8. How long do I have to wait for an HIV test result?

Ans: A conventional HIV test (blood taking from vein) takes around 1 week for the result, whereas a rapid test (finger prick) only requires 20-30 minutes but the latter is only a screening test.

9. What are the pros and cons for me to have a self HIV test?

Ans: Some people may wish to have self HIV testing for privacy reason as it can be done by oneself at home. However, the self test is of lower accuracy in having more false negatives and false positives than the testing provided by trained workers. For example, according to the US FDA, the OraQuick® In-home HIV test only has a sensitivity of 92%. That means one false negative would be expected for every 12 results of the testing of HIV infected individuals, or in another word one case is missed in every 12 people tested with HIV. Studies have also revealed that in a low HIV prevalence setting, only 88.5% of positive results were true positives (i.e. 11.5% is false positives).

More importantly, the test is only a screening test and a reactive result has to be confirmed by laboratory-based testing using drawn blood. Furthermore, there is a lack of counselling if you do the self test and this may result in adverse consequences including whether you can correctly interpret the result and cope with a reactive result. The knowledge about HIV treatments and the availability of care may also be an issue if you are tested positive by yourself.

If the test kits are not from trustworthy sources, accompanied with correct information or stored properly, they may not be of acceptable quality. As a result, users may have incorrect diagnosis, unnecessary worries, delayed treatment and health impairment.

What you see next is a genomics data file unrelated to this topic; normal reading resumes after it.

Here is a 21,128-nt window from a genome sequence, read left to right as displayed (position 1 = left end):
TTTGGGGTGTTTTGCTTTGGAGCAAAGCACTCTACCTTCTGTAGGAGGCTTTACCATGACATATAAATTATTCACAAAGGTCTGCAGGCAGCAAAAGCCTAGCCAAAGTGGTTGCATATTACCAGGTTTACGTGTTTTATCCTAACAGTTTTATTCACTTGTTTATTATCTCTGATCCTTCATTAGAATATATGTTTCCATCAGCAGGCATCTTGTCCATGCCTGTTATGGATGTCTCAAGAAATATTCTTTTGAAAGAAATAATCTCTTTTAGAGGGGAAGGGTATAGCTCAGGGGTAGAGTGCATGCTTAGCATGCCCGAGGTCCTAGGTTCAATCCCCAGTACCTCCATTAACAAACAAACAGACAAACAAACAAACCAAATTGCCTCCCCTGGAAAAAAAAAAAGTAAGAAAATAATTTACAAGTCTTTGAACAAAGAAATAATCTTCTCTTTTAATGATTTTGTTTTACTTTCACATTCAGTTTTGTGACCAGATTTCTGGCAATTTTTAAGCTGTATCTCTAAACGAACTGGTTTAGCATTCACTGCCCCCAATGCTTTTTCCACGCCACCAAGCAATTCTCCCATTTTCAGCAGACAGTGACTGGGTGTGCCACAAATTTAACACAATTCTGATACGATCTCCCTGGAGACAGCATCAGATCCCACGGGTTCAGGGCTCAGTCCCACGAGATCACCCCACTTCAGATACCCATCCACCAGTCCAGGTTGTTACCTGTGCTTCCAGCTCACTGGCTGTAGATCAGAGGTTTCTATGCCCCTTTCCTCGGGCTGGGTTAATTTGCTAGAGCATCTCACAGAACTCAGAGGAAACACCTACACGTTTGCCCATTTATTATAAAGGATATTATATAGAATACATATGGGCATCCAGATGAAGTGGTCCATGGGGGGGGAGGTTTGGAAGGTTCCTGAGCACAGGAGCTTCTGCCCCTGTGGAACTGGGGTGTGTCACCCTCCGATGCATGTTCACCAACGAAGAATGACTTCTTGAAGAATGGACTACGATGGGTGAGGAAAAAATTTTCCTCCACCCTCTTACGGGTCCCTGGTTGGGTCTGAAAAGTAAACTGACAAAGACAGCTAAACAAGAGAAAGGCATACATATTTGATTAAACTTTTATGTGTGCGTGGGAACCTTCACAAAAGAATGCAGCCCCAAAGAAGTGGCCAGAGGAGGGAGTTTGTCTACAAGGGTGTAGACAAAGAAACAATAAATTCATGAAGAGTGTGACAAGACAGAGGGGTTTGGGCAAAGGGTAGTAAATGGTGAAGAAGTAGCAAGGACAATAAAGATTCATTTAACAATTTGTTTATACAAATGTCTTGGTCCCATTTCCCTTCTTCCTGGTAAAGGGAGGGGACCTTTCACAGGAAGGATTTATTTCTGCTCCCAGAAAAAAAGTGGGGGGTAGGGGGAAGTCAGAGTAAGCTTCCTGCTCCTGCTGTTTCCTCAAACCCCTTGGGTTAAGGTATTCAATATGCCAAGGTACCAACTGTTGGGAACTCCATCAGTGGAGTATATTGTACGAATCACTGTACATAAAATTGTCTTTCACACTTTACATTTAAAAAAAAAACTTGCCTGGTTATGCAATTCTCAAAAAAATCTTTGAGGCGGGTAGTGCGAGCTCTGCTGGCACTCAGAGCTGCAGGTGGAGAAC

10. If I’ve already got HIV, can I get another kind of HIV?

Ans: Yes. This is called HIV superinfection. The new strain of HIV can replace the original strain or remain along with the original strain. Its effects differ from person to person. For some people, superinfection may cause them to get sicker faster because they become infected with a new strain of the virus that is resistant to the medicines they are currently taking to treat their original HIV infection.

11. If I’ve got a negative result, does this mean that my partner is HIV-negative also?

Ans: No. Your HIV test result reveals only your HIV status. HIV is not necessarily transmitted every time you have sex. Therefore, taking an HIV test is not a definitive way to find out if your partner is infected. Discuss with your partner about whether he has been tested before and about his risk behaviours now and in the past. Consider getting tested together.

12. What do I have to do if I get a HIV-positive result?

Ans: Advances in HIV treatment have led to a greatly improved survival of infected patients, especially when the diagnosis is made early. There is evidence that HIV treatment contributes significantly to the prevention of onward transmission via sexual contact and other transmission routes.

What you have to do is to:

  • Work out the treatment plan with your doctor;
  • Prepare for the changes in your daily life, e.g. where to put the medicines;
  • Stick to the treatment plan, discuss with your doctor if there is any side effect you cannot bear.

13. What are the benefits of HIV treatment?

  • HIV treatment has become very effective over the past few years, an infected person can lead a productive life and may live a nearly normal lifespan.
  • HIV treatment means the difference between staying well and becoming extremely ill and possibly dying early.
  • There may be side effects from treatments, but these are less severe and increasingly well managed compared to the past.

By lowering the level of HIV in the body (undetectable viral load), the chances of passing HIV on to a partner are significantly reduced. This does not mean that HIV treatment is a replacement for condoms, but it does reduce the overall risk of onward transmission.